Good Shrubs For Spring
Among the first shrubs of spring is the familiar pussy willow which, sometimes as early as February, shows glints of silver gray. At http://gardeninginfo-online.com, we know that in the first warm spell of the new year, prune a few branches for indoors. Thus you can observe close up, and in comfort, how the rows of silver catkins emerge from their red-brown skins. For several weeks they grace the room. Finally the pollen appears, touching them with golden powder. If you keep the stems in water still longer, pale chartreuse leaves and white roots will emerge. Planted outside in April the branches will take hold and thus increase your own supply. Most willows have a special fondness for wet land and river banks, but the pussy willow also thrives where the soil is dry, and always turns to ribbons of furry silver in the early spring sunlight.
The peepers are scarcely in full song when the Japanese quince unfolds clusters of flame-orange flowers all along its spiny forbidding branches. But don’t let this keep you from gathering sprays of the tightly clustered vivid flowers. If Japanese quince bushes are set one foot apart in a row they grow into a fine flowering hedge. The splendid new hybrid quinces, sometimes called cydonias, are extra hardy, prolific, and beautiful—investigate them.
With daffodils comes Korean-spice viburnum. The heads of clustered tiny florets are pink in bud, unfold to white, and emit a spicy sweetness. (The viburnums are in the honeysuckle family.) Dry a few blossoms on a window sill, or somewhere airy; tie them in a handkerchief, and slip the package into your clothes or linen drawer. This shrub is hardy and easy. Prune off sucker growth. And don’t spray with any form of sulphur as viburnums are allergic to it.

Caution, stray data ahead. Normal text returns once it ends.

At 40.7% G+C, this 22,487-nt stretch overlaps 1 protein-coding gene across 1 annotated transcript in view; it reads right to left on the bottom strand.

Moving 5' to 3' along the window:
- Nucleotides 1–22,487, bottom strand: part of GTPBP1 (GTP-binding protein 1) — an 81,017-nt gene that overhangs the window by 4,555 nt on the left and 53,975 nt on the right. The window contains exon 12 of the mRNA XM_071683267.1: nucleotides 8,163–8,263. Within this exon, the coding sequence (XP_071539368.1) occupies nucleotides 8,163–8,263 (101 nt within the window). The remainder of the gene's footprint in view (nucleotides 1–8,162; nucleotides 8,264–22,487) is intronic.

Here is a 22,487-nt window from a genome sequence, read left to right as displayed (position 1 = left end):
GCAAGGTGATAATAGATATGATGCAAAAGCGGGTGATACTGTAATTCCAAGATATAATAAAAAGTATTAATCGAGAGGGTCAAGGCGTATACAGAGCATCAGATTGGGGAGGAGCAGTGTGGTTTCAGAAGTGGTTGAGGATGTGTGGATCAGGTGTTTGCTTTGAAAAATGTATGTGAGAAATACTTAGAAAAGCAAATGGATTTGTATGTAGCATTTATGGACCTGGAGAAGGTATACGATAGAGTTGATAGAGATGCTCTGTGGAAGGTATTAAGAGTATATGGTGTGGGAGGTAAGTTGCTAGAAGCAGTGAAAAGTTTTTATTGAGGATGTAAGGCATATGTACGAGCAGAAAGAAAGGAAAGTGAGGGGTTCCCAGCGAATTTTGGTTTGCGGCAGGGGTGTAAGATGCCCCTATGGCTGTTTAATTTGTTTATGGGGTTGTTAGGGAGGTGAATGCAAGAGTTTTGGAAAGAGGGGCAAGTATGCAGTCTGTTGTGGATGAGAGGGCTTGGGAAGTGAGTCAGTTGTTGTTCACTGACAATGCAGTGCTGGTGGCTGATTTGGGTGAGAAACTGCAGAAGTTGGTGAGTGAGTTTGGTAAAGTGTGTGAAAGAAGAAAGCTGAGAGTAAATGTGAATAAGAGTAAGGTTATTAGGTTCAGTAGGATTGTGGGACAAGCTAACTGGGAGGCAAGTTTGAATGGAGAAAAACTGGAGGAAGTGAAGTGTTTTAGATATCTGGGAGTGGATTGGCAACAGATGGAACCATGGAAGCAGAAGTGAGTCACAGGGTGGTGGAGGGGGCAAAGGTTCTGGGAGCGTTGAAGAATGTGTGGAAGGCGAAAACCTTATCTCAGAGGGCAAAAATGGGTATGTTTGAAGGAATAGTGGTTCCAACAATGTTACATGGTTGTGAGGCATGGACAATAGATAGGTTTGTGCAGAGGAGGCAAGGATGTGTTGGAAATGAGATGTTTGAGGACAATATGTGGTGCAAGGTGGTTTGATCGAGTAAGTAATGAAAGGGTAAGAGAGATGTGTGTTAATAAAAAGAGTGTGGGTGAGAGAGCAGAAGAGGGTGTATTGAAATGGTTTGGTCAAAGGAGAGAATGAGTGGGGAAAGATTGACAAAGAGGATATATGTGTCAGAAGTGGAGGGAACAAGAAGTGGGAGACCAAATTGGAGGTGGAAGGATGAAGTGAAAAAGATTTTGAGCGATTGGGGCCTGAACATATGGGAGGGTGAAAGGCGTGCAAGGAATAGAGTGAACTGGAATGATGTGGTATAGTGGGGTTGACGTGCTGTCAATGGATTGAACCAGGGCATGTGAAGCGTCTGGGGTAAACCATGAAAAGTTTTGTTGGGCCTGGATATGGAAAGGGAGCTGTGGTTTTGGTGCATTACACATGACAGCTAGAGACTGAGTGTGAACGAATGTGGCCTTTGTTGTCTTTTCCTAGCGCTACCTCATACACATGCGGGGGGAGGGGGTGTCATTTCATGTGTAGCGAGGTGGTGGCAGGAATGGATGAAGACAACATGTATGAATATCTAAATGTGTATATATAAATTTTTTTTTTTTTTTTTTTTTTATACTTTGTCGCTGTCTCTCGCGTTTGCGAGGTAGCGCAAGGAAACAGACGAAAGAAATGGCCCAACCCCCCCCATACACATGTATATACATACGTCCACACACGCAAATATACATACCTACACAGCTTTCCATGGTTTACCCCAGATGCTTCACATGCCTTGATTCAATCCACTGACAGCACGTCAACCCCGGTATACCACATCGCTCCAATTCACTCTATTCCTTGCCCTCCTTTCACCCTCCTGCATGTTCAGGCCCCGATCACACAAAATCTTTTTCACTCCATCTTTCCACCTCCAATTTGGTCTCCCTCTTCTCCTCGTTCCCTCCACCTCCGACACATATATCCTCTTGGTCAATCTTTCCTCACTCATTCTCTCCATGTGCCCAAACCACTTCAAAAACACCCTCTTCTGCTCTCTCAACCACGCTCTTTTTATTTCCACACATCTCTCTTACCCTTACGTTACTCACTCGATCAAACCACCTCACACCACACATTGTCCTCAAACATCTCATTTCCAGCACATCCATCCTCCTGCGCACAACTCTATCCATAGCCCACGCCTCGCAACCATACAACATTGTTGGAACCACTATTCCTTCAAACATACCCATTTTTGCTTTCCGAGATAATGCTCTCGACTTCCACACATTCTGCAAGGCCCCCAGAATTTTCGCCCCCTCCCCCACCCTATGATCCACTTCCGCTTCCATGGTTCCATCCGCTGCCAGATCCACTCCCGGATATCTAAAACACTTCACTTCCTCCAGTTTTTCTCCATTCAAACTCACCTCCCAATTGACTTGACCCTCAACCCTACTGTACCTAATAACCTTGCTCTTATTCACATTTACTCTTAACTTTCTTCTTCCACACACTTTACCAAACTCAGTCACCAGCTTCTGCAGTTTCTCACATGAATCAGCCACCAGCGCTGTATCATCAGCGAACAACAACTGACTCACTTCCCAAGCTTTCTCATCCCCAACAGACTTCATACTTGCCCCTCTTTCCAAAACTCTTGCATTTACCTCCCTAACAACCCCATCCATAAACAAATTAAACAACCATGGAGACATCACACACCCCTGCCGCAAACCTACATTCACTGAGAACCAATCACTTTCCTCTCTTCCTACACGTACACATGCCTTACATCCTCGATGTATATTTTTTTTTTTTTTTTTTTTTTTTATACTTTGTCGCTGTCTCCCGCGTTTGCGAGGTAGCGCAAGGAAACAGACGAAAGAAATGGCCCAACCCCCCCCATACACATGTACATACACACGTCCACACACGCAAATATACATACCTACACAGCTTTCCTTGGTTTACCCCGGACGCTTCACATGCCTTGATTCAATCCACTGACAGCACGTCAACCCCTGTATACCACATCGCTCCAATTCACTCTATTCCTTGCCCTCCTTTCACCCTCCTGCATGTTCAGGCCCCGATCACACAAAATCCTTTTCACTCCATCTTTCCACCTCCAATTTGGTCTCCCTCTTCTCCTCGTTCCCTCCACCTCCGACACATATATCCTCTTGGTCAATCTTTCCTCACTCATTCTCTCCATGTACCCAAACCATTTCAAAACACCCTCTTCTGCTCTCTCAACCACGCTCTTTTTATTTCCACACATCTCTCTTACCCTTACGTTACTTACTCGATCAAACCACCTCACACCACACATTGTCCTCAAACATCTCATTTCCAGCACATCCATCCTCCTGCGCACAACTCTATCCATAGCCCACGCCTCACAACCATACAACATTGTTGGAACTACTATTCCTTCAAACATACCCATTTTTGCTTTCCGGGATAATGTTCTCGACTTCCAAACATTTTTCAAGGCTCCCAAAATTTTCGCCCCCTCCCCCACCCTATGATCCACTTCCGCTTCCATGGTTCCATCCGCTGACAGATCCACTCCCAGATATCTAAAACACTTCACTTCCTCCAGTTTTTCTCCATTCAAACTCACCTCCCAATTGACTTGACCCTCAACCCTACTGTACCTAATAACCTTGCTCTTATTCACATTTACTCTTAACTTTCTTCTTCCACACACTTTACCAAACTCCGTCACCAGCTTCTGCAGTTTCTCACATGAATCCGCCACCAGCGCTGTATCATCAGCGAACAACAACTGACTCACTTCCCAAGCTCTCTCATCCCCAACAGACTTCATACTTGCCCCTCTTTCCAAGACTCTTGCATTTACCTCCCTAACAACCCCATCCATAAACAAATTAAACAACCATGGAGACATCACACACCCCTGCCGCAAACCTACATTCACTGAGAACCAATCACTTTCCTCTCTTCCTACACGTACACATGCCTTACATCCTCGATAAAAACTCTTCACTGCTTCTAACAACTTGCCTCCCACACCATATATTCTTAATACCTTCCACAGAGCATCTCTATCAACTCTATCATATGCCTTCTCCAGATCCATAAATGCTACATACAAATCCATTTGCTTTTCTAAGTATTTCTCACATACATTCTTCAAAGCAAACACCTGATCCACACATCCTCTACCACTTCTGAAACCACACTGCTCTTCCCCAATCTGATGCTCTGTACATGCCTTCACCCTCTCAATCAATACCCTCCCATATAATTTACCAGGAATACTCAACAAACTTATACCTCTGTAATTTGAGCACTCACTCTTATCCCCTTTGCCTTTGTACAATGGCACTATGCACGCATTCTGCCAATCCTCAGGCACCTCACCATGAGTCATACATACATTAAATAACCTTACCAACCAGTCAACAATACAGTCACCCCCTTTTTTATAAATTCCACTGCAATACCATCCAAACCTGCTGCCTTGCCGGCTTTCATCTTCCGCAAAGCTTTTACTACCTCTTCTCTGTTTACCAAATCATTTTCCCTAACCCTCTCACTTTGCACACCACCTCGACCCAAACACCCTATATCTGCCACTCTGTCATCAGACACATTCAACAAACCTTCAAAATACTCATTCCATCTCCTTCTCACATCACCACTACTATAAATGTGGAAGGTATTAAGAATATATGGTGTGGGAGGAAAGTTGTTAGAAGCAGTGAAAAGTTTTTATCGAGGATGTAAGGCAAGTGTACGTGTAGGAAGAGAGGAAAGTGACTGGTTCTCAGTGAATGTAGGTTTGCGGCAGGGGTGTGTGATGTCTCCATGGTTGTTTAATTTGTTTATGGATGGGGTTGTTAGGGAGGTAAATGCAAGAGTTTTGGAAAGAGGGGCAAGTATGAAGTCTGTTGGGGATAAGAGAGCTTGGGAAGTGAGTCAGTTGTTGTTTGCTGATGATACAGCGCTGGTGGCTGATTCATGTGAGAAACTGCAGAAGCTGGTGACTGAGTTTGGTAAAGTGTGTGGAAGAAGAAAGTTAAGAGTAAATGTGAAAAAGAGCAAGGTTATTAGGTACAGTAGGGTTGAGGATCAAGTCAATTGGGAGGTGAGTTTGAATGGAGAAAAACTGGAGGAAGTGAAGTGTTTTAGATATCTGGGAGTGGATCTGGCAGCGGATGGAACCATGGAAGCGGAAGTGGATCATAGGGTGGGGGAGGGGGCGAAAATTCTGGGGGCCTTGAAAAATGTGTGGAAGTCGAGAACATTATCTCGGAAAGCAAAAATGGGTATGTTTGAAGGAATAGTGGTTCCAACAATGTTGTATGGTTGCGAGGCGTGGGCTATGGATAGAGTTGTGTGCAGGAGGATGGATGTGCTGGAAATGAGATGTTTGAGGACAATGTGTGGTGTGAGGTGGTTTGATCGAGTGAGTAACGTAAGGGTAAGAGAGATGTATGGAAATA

Flowering shrubs are ideal for everyone who wants quantities of flowers with a minimum of effort. Annually these bushes shower your whole outdoors with bloom, with fragrance, with interesting berries. For many kinds of shrubs, when you gather the blossom-bedecked branches you are performing almost all the pruning necessary. Even if shrubs were the only flower sources on your place, you would still live in the midst of a beautiful garden—and with hardly a care or a chore.
Flowering shrubs are basic, hardy, self sustaining. The first year you plant them they bloom, and annually thereafter. And how varied are their uses. Next to the house they soften angular lines, while their fragrance drifts in the open window. They form a splendid background for perennials. Some flower-ing shrubs make fine hedges and screen plantings. There are shrubs for bloom in all the four seasons. They provide you with large, extravagant bouquets—great sweeps of spirea tangled with flowering quince, long graceful branches of pussy willow reaching your ceiling, or one huge magnolia flower floating in a bowl on the dining room table.
Perhaps you would like to be a specialist and concentrate on one sort. Grow a lilac hedge, a bank of forsythia, a wall of mock orange, or a swoop of firethorn. Or use flowering shrubs in a small special corner feature. One kerria with blue grape hyacinths; two mock oranges with scilla and tulips nearby; three Viburnum carlesi and Virginia bluebells on the shady side. You can also mingle several together in a border along your drive or at the boundary line of your land. A tangle between you and your neighbor gives you beauty, fragrance and privacy. Lilacs, Viburnum tomentosum, butterfly bush, laburnum—all make a fine thicket and carry the blooming period through many weeks in soft shades of lavender, yellow, and white.
If your place is really tiny, grow a single shrub specimen for one dramatic accent. Choose wisely, to assure eye-appeal the year around.
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